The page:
It was definitely pricier than the competition, but you went for it anyway. Now, you’re the proud owner of an OLED TV. Every time you turn this beast on, you get to enjoy inimitable image quality, nearly perfect black levels, precise colors, wide viewing angles and outstanding uniformity.
Life is good.
You may, however, have heard that your ridiculously awesome-looking OLED screen is susceptible to permanent damage – often known as burn-in – that can ruin your TV-viewing experience. Should you really worry?
Despite all of the goodness that OLED screens offer, that is the technology’s Achilles’ heel. Burn-in can happen to any type of device that uses OLED screens – TVs or smartphones – and to any brand – from Google and Samsung to Apple.
Burn-in occurs whenever a persistent part of the image of a screen, such as a channel logo or a scoreboard, remains as a ghostly background no matter what else is being shown on the screen. LCD TVs are less likely to have such problems, but then again, you’ll be sacrificing OLED’s amazing image quality.
Yet, as annoying as this can indeed be, OLED burn-in will likely not happen with normal use. In fact, most burn-in is actually image retention, which often disappears after a few minutes. In most cases, you’ll witness image retention long before it becomes permanent burn-in.
It’s also a good idea to take proper precautions to avoid the hassle of dealing with burn-in. Although it could be difficult with one’s TV-viewing habits, try not to leave a single, static image element like a channel logo on-screen for long periods of time. Change the channel once in a while, and if you’re an avid gamer, don’t have the game on pause for hours on end.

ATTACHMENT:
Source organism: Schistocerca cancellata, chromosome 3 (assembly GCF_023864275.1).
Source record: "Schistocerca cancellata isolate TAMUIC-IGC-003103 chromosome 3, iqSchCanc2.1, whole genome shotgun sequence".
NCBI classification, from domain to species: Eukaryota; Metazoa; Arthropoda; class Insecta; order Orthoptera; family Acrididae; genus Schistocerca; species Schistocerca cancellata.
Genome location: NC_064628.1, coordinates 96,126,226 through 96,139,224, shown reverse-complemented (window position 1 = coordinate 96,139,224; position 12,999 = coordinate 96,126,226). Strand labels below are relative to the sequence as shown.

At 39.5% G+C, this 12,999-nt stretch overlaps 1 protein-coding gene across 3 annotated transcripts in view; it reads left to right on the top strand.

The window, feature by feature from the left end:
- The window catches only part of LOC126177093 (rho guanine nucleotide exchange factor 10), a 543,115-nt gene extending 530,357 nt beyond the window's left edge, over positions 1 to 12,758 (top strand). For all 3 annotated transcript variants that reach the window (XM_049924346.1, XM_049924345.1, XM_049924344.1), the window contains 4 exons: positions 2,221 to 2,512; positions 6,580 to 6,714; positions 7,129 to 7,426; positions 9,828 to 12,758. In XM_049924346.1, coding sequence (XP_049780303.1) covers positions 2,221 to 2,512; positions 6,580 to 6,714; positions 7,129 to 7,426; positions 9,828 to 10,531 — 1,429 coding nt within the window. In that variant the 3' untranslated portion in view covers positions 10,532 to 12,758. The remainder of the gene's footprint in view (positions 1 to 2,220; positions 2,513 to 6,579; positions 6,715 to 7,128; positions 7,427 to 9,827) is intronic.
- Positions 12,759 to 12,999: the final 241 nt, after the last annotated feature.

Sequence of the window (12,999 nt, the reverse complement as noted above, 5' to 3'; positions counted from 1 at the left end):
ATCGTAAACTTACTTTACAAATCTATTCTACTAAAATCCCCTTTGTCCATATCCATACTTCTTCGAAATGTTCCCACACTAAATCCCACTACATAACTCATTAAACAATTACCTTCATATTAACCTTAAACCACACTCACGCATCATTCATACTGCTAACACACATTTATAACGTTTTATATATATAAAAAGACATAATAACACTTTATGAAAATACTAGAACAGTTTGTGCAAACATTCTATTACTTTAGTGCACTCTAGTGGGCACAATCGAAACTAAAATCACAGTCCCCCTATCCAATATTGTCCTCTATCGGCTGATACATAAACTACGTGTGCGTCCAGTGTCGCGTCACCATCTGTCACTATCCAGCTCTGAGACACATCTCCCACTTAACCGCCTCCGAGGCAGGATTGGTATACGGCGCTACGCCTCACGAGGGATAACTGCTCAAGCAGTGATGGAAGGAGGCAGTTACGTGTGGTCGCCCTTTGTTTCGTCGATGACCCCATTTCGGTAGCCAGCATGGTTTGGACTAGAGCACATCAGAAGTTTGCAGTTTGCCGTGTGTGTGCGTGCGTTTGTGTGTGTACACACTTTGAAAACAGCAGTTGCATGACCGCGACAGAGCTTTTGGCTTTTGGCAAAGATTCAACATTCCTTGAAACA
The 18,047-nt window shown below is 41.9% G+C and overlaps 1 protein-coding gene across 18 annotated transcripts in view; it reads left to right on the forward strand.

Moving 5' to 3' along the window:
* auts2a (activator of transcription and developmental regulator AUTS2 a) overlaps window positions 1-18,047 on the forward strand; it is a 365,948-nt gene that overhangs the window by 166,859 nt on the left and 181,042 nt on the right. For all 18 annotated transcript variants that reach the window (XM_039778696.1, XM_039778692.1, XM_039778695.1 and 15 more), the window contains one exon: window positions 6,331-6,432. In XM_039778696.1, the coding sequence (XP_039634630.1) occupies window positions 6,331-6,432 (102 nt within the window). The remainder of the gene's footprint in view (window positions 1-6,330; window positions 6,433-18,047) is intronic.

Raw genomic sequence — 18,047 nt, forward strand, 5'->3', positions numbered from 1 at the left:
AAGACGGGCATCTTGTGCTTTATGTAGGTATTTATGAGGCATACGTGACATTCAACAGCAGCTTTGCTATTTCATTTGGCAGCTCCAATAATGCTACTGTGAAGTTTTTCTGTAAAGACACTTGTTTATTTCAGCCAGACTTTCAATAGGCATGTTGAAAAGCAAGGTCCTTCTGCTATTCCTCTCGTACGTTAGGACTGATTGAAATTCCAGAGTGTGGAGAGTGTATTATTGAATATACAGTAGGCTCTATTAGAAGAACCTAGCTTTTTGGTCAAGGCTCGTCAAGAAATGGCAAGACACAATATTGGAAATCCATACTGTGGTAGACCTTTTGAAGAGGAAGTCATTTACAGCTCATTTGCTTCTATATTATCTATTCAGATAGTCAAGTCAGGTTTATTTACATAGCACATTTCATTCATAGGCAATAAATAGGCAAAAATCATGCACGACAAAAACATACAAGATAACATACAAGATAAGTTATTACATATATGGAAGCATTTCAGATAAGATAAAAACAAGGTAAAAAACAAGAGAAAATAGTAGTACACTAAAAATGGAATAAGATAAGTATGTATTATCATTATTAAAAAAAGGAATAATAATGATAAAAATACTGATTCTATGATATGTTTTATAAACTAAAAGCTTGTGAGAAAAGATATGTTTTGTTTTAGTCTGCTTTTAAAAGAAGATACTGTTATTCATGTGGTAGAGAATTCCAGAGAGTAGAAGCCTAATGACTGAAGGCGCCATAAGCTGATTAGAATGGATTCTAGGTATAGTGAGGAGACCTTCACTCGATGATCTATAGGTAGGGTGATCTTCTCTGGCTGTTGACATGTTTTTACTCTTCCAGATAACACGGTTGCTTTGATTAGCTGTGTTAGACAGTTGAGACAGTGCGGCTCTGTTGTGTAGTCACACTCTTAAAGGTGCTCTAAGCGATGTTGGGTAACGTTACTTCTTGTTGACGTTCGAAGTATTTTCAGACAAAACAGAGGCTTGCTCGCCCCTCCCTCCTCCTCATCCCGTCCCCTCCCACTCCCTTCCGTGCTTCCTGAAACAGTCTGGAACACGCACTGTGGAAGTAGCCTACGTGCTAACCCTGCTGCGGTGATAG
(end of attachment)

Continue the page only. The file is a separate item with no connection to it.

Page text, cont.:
OLED TV manufacturers have also jumped in to minimize the chance of burn-in. User settings like “Screen Shift” on LGs and “Pixel Shift” on Sonys move the image slightly around the screen. There are also built-in screen savers that automatically pop up after extended periods of inactivity.
OLED TVs can also perform “refreshers” on a certain timed basis to remove image retention. On Sony TVs, this particular feature is called “Panel Refresh,” and on LGs, it is known as “Pixel Refresher.” If you ever notice image retention, this function can be run manually as well. For LG TVs, you can receive a notification to run this feature after 2,000 hours of viewing time.
Starting with the 2018 TV offerings from LG, there is a burn-in preventive feature called “Logo Luminance Adjustment,” which has been designed to automatically identify static on-screen logos. If detected, the TV will decrease the logo’s brightness by 20 percent after two minutes.
Ethen Kim Lieser is a Tech Editor who has held posts at Google, The Korea Herald, Lincoln Journal Star, AsianWeek and Arirang TV.